Image for Festival of the Sun – Don’t change a thing

Festival of the Sun – Don’t change a thing

Written by Thomas Mitchell on August 29, 2010

Festival of the Sun has established itself as one of the coolest festivals of the summer. With an awesome beachside setting, great lineup and a BYO policy that saves you lining up in the heat for drinks, Fotsun is a must have ticket for the holiday season. We caught up with Fotsun organiser Scott Mesiti to find out what goes into making it all happen.

MF: Festival of the Sun is different to other music festivals; is it getting difficult to attract punters with so many festivals in operation these days? What is it that sets FOTS apart?

FOTS: I feel we are very different to other festivals. When we initially put this together we wanted to put on a festival that we wanted to go to: 1) no expensive beer prices, so we made it BYO: 2) location and facilities had to blow people’s mind, people can literally hear the music while surfing; 3) it had to be boutique, 3000 is our capacity and we love it – no pushing and shoving: 4) the line-ups had to look and feel different to other festivals; and 5) provide an experience and culture that would bring people back year after year.

MF: The line-up for this year is impressive, with Regurgitator and Xavier Rudd heading it up as well as Sharon Jones and the Dap kings from NY. What criteria do you go through when it comes to selecting the line-up?

FOTS: We have been proud of every year’s line up. We have been able to improve on the stature of line-ups each year as the festival builds its reputation. We always set our criteria on bands that will compliment the amazing setting. Those of you who have ever been to Sundowne in Port Macquarie will know what I’m talking about. Regurgitator were the first band I saw at the Metro in the early 90s and made me want to play music so while I knew they would be great for our festival, this one was also for personal choice. Sharon Jones and The Dap Kings and Xavier Rudd I have wanted for years. For me it’s about being patient, talking the bands and working around their schedules; eventually it will happen. I don’t think I have been this excited I have to say.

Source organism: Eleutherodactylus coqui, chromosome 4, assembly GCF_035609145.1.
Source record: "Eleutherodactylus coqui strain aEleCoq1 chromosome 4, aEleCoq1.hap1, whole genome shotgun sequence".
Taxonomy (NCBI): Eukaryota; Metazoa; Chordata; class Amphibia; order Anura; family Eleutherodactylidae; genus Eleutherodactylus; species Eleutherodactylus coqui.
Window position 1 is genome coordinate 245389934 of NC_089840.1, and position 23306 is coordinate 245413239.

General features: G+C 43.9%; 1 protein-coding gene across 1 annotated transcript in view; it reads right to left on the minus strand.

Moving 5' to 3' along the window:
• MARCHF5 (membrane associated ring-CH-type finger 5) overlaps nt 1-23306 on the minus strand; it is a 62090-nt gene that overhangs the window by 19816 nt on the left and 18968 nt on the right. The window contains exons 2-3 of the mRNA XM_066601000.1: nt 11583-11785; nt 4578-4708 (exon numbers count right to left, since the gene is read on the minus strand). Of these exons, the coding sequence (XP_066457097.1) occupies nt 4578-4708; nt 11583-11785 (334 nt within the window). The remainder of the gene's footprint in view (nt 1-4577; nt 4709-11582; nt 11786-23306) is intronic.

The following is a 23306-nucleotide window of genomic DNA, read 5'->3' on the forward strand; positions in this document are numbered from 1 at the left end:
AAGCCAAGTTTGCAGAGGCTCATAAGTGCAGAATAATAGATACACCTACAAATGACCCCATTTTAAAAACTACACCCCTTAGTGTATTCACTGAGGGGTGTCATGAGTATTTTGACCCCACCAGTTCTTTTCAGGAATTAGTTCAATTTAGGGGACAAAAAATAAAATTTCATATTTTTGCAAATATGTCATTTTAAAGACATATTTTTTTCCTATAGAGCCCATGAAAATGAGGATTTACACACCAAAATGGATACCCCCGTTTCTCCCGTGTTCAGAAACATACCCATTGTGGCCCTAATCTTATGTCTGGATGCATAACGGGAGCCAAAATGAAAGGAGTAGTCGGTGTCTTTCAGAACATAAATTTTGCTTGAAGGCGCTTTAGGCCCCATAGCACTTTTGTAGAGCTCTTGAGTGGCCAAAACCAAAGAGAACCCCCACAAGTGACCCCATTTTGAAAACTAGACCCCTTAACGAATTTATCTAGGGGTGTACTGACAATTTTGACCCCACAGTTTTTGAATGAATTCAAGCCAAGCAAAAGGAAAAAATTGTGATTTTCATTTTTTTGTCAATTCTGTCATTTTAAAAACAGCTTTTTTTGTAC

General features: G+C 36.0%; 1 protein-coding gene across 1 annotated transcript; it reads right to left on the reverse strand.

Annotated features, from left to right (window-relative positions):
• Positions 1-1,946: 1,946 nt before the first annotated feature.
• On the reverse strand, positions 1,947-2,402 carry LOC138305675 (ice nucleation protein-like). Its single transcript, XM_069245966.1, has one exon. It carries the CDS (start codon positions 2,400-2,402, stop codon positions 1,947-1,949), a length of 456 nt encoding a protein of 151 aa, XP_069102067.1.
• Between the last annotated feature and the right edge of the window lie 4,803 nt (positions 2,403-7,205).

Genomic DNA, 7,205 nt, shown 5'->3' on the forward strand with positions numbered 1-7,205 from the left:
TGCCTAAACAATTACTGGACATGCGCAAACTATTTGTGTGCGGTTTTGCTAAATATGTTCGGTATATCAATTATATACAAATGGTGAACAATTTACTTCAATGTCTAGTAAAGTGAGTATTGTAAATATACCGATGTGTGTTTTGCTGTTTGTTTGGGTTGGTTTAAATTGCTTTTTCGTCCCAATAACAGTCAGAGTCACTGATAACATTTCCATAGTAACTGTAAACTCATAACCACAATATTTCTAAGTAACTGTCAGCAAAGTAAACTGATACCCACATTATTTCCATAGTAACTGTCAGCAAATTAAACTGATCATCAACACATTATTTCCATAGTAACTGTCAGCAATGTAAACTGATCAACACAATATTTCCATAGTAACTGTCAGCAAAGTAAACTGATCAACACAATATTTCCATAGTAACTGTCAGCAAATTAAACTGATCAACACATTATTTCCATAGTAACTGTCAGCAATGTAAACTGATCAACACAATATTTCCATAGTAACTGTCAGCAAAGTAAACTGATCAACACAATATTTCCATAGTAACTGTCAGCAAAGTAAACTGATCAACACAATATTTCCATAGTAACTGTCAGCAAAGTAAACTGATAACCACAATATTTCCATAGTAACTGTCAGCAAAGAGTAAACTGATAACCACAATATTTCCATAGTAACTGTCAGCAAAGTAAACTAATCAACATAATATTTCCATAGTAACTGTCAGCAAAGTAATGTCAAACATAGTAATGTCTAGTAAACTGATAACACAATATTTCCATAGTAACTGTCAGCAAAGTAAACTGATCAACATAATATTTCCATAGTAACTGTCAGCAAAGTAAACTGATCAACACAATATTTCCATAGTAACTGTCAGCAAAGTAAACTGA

MF: How has the festival evolved since it started?

FOTS: Originally we started out as two mates who just wanted to see a festival happen in a town that was, at that time, starved of good Aussie music. We have not moved from our game plan; the event is still capped at 3000, is BYO and we feel everyone is a VIP. Each year we improve facilities, sound, decor and overall customer service.

MF: FOTS is beachside, with camping; any plans to change the venue as the Festival of the Sun grows in popularity?

FOTS: I don’t think so. If you saw the site I think you’d agree. We actually did a survey last year and the message we got back from attendees was DON’T CHANGE A THING.

MF: As organisers, is there an obligation to attend many other festivals to see how they’re run and what the crowd wants? If so, what have you learnt?

FOTS: I don’t feel an obligation, but we are in the festival game because we love it and we have been attending festivals for twenty years. It is hard not to notice things when you attend other festivals like: how long were we in line; how expensive is it; or were the toilets clean etc. I do take notice of crowd reactions to bands and the type of demographic that band has attracted.

MF: People complain that festivals are becoming too policed and too strict. However, FOTS is known for being chilled out, BYO etc. Can you sense the frustration from punters?

FOTS: Not at our event. We have a great relationship with Police and the BYO factor actually makes people more chilled as they are not as eager to drink quick to get through the next bar line again.

MF: Homebake has been cancelled for 2010; do you feel the need to compete with the major festivals, or is it different markets?

FOTS: We are the little guy on the festival circuit and that’s the way we like it. We know we have a strong product that does not need to compete with bigger festivals. Our market is the people who don’t want to stand among 10,000 people and be 80m back from the stage.

MF: What kind of competitions will you be running at this years’ Festival of the Sun?

FOTS: I think this year we have the comp of all comps. We are giving one lucky person the chance to play percussion on stage with Barrel House in front of a festival audience. We have had some awesome video entries already. They also win a two-bedroom spa cottage, which is on the festival site, for four people for three nights, and four tickets to the festival. We also have a surfboard giveaway, Facebook competitions – you name it. Check out the www.fotsun.com for more details.

MF: What is the best moment you’ve ever had since FOTS began?

FOTS: I love when a young band comes to the festival virtually unheard of and leaves on the tip of everyone’s tongues as a highlight of the weekend.

MF: What plans do you have for the festival in the future — plans to incorporate arts, film, etc?

FOTS: We are always open to new ideas and ways we can engage our audience. We actually ran a music video competition for independent artists called SunScreen.

MF: If you could have one headliner out of any musician, who would it be?

FOTS: If you asked me last year I would have said Xavier Rudd, Regurgitator, Sharon Jones and British India. Ha. I really don’t know how to answer that without giving some secrets away.

MF: When do you start planning for FOTS 2011; how long does the whole process take?

FOTS: It’s a year-long process. Some months are busier then others, but there is always something to be done – good times.

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